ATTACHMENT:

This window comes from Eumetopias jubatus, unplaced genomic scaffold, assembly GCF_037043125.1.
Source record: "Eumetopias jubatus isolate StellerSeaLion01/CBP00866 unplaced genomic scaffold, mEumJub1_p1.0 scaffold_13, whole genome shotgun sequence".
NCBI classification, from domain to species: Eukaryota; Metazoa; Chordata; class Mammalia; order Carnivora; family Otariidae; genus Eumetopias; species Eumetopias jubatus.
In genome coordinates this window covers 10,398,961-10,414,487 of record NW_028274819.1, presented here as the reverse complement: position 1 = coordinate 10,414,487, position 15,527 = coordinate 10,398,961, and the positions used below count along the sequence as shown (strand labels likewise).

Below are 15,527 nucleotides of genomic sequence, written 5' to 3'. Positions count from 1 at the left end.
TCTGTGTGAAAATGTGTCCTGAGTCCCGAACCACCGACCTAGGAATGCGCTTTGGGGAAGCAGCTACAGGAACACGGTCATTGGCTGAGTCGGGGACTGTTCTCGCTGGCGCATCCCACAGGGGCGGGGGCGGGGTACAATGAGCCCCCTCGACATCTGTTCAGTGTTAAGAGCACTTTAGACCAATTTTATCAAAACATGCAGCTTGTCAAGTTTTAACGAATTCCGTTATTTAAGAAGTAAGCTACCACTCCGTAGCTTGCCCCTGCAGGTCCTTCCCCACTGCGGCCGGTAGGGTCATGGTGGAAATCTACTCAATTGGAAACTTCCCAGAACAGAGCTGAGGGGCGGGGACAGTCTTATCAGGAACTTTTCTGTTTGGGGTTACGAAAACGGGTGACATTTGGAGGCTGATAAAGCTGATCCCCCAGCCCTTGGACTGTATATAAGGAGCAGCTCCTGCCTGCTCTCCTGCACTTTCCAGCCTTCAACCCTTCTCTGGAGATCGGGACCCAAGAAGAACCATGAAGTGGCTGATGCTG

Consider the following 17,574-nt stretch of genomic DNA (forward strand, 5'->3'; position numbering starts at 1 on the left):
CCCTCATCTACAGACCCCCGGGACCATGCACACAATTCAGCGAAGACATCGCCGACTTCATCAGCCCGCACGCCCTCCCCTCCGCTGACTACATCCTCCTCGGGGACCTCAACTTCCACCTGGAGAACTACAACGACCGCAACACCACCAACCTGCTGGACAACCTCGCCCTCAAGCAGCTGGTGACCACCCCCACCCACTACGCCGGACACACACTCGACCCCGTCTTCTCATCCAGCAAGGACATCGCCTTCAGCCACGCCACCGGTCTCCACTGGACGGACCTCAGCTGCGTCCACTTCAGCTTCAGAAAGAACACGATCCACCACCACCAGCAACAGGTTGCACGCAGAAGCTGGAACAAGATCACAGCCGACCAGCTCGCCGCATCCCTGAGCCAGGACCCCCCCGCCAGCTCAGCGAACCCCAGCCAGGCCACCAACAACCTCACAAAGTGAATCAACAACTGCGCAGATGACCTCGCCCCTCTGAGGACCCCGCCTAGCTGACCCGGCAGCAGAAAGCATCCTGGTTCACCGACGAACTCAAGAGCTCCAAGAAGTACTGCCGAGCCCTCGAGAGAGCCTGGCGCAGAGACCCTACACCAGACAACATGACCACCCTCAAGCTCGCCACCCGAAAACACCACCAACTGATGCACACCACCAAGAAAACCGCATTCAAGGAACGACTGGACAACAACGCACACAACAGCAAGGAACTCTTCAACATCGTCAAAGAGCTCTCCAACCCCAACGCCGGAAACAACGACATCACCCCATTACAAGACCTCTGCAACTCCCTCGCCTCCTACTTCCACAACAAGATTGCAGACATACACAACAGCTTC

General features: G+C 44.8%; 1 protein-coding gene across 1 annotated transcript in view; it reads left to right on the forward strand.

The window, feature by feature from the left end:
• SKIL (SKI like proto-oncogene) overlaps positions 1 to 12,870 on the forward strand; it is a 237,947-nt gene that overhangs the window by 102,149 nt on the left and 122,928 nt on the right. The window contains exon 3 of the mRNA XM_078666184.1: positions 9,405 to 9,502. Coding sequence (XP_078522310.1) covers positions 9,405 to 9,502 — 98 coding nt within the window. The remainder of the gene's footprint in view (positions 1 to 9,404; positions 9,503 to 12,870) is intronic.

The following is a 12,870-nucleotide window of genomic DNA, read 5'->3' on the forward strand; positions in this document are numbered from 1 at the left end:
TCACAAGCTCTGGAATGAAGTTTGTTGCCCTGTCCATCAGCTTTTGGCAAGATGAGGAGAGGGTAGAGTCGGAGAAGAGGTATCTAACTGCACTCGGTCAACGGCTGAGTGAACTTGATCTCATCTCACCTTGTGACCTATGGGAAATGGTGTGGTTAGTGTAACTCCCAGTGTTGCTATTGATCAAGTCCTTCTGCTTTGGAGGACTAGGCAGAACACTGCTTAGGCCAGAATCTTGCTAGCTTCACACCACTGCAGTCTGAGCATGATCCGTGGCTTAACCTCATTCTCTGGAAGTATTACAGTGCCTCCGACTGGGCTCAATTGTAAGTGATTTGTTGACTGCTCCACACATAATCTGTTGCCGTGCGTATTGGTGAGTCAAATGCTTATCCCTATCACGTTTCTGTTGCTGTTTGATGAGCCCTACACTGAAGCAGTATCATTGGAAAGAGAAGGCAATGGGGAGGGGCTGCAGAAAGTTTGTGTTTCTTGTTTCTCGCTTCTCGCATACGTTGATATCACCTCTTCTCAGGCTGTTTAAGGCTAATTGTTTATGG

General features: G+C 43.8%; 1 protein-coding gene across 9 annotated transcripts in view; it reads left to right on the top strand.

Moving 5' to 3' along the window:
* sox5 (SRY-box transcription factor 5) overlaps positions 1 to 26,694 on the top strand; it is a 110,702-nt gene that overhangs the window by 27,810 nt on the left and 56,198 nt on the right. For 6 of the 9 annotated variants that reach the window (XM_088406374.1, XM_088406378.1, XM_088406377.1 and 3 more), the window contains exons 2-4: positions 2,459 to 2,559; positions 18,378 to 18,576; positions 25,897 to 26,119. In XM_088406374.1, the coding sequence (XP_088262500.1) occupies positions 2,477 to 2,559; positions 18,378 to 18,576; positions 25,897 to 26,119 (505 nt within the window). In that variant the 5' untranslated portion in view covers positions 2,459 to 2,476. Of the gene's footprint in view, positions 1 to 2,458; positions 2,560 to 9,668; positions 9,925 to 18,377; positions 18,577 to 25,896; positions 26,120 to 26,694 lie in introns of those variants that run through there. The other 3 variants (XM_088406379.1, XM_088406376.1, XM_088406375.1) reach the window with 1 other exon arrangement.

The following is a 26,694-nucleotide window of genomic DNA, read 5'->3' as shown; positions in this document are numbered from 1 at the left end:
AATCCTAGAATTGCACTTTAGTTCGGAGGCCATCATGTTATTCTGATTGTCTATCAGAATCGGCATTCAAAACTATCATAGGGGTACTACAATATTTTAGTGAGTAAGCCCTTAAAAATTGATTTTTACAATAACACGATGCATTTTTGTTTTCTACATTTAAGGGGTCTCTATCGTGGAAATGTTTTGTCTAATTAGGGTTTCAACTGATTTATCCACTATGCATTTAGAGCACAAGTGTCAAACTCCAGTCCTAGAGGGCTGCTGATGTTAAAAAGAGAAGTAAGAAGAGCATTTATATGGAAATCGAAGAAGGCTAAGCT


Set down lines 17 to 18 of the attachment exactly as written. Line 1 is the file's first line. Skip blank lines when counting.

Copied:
The following is a 26,694-nucleotide window of genomic DNA, read 5'->3' as shown; positions in this document are numbered from 1 at the left end:
AATCCTAGAATTGCACTTTAGTTCGGAGGCCATCATGTTATTCTGATTGTCTATCAGAATCGGCATTCAAAACTATCATAGGGGTACTACAATATTTTAGTGAGTAAGCCCTTAAAAATTGATTTTTACAATAACACGATGCATTTTTGTTTTCTACATTTAAGGGGTCTCTATCGTGGAAATGTTTTGTCTAATTAGGGTTTCAACTGATTTATCCACTATGCATTTAGAGCACAAGTGTCAAACTCCAGTCCTAGAGGGCTGCTGATGTTAAAAAGAGAAGTAAGAAGAGCATTTATATGGAAATCGAAGAAGGCTAAGCT